Post Author: Sarah Weisiger
What did you want to be when you grow up?
I don’t know about you all, but I was certain that I was going to be an agricultural veterinarian. I was going to specialize in Equine Care, and spend my days travelling to horse farms and stables caring for the these large, stately animals and the people who loved them.
But somewhere along the way, church caught me. It hooked me by the mind and the heart, and I found myself incapable of surrender. Church felt important—it oriented me outside of myself and towards justice, righteousness, and making the world a better place. My previous dreams simply couldn’t compete with the larger, big-picture worldview of God in Christ. Suddenly I was planning my future ministry, dreaming of ordination and robes and preaching and teaching, wondering if getting arrested is the sort of thing that a really committed pastor would do for the cause of justice, thinking about environmental ethics and the poor and multicultural church, and fantasizing about a Godly Play Classroom of my own.
Fast forward a few years, and these days I am not so sure. Sometimes I cannot imagine doing anything other than what I am doing in this very moment, serving a small suburban church near a big city. When we serve our neighbors, when I preach the Gospel, when I catch the neighborhood kids singing church songs at the playground and playing “baptism” with their dolls, I am caught again.
But other days, the days filled with long meetings, marked by congregational conflict and uncertainty, the days when we are fighting over carpet colors or worried that we don’t have enough money to feed the poor and help the helpless, the days when my church sucks the life out of me with endless meetings and neediness, … Those days I find myself returning to the same question: what on earth I was thinking?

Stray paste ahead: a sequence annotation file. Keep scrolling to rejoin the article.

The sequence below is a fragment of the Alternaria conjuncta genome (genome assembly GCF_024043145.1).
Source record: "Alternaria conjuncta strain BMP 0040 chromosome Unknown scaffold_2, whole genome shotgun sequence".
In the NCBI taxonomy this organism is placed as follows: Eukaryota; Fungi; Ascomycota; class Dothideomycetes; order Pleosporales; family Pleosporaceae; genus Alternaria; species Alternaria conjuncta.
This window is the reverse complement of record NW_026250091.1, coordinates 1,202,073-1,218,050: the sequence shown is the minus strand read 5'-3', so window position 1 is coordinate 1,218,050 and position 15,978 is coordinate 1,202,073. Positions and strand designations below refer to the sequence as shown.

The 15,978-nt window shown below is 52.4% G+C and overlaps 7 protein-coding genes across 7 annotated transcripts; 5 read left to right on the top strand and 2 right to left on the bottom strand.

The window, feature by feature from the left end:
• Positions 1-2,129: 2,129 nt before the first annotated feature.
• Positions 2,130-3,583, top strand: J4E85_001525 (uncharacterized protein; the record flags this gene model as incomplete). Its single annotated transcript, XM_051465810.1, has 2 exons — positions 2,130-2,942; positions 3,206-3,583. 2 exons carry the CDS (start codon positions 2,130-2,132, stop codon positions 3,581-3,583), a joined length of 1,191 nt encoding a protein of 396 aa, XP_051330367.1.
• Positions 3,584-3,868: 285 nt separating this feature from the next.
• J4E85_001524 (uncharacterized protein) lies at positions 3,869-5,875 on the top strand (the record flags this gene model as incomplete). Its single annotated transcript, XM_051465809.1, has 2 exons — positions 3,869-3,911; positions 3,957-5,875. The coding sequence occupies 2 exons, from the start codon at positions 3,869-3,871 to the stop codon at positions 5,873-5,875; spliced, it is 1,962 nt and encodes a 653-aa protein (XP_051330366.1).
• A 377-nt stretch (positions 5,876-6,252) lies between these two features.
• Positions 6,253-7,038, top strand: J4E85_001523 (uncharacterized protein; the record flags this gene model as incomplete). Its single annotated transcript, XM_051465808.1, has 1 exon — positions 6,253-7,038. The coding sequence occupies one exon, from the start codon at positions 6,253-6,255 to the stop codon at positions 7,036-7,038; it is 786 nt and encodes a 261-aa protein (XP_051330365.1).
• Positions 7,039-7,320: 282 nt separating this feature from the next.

I know I am not alone.
Some of us have always been certain of our call; others of us battle daily with doubt or ambivalence. One woman shares that she has never felt anything but a call to ministry; another feels as though her call was made with her kicking and screaming all the way to ordination.
For those of us who have always been confident of our calling, doubt can creep in other ways—one young clergywoman shared with me that she had a serious crisis about whether to continue to pursue ordination in her own tradition or to switch denominations after a move to a place where her denomination is not well established. It was only after a great deal of prayer and discernment that she found the courage to remain within her tradition. Nine months later, she shares that she received a call to part-time hospital chaplaincy and was ordained. Speaking of her call, she has this to say:
“It has been a roller coaster, for my faith, call, and marriage. And there were definitely days when I questioned my whole call to ministry when it seemed like there was never going to be an ordainable call or opportunity to use my gifts. But when I’m truly honest with myself I know that there is nothing else that would give my soul this joy.”